Television programmes attacking “overpackaging’ generally offer little balance or indeed hard facts, argues the IOP’s packaging training manager
As I write it’s the journalistic “silly season”.
Maybe then no one should have been surprised by the (anti-packaging) tone of some summer BBC and Channel 4 programmes. If their editors have nothing better to do than criticize “overpackaging” or “wasteful packaging” with only a couple of fulminating “experts” to back them, I’m sorry for them, but the assertion that there is “too much” packaging, and consequently that landfill sites are filling up, is becoming tedious. That said, if the BBC airs this sort of piece on prime-time TV, the worry is it will lodge itself further into public consciousness.
One example cited was a memory stick in a chunky welded clampack, described as overpackaged and difficult to access. Harnessing a design consultant’s skills, the programme-makers devised a smaller one-piece card alternative. However the manager at a well-known computer store chain pertinently pointed out that the packaging must protect both against distribution damage and pilferage, and that the card version might not necessarily do both.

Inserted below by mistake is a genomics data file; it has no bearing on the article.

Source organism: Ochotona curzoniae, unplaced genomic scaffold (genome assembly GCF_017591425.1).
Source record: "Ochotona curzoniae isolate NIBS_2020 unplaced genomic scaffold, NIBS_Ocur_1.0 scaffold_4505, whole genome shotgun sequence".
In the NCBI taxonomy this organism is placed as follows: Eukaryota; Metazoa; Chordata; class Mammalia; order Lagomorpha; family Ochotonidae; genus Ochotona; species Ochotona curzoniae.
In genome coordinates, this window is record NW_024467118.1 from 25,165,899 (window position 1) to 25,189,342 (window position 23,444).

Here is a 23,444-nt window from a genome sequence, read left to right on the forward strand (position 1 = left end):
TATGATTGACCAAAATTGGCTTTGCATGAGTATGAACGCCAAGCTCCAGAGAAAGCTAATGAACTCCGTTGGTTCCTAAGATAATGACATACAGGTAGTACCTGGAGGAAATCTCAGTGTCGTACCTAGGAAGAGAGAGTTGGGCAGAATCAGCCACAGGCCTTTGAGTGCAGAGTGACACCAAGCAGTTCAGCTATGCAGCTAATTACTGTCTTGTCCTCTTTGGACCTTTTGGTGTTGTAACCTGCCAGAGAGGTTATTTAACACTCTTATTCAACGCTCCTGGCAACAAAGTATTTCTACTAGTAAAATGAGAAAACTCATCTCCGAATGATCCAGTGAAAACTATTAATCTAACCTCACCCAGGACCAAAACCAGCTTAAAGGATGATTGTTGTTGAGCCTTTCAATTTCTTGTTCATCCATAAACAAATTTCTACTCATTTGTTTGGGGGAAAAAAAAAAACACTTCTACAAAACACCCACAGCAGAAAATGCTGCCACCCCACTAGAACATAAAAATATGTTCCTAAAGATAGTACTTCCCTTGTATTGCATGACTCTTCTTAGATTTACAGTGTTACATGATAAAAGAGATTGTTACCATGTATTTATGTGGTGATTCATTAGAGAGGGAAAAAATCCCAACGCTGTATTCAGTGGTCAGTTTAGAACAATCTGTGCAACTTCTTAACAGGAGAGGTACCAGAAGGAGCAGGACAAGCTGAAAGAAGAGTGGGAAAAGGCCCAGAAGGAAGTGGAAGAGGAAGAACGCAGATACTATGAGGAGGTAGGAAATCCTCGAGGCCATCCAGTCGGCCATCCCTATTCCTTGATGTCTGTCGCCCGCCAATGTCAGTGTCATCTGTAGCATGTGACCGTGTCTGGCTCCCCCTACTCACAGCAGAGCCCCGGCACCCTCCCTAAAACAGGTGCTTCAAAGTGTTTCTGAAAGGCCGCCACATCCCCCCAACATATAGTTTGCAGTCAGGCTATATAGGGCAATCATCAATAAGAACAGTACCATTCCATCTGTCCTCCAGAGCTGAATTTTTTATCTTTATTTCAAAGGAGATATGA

The Channel 4 programme, “The Insider – Packaging is Rubbish”, featured Lush Cosmetics founder Mark Constantine, who spent twenty-five minutes showing products were “overpackaged” and arguing that, consequently, we are all wasting both money and the planet’s valuable resources.
Constantine’s assertion that Lush uses the minimum packaging necessary appears sound if you shop in its stores – blocks of soap, solid shampoos and bath melts. Yet delving into its website reveals you can buy these products in their own special gift-wrapped box which can then be mail-ordered and dispatched to your nearest and dearest. (You’d assume there will be some protective packaging). Oh and you can also buy giftwrap and bows separately, as well as empty metal cans to carry your massage bars in.
Without doubt, we should reduce, reuse, recycle and recover but there’s no point reducing packaging to the detriment of product integrity. The impact of loss and damage through distribution is frequently underestimated; the costs of rectifying damage are typically at least five times the cost of product replacement.
Sadly, we are unlikely to change the minds of those who fervently believe there is too much packaging, but we must educate the majority. So the next time you hear that “everything is overpackaged”, stand your ground and put the proponent straight.
The IOP’s Ian Morris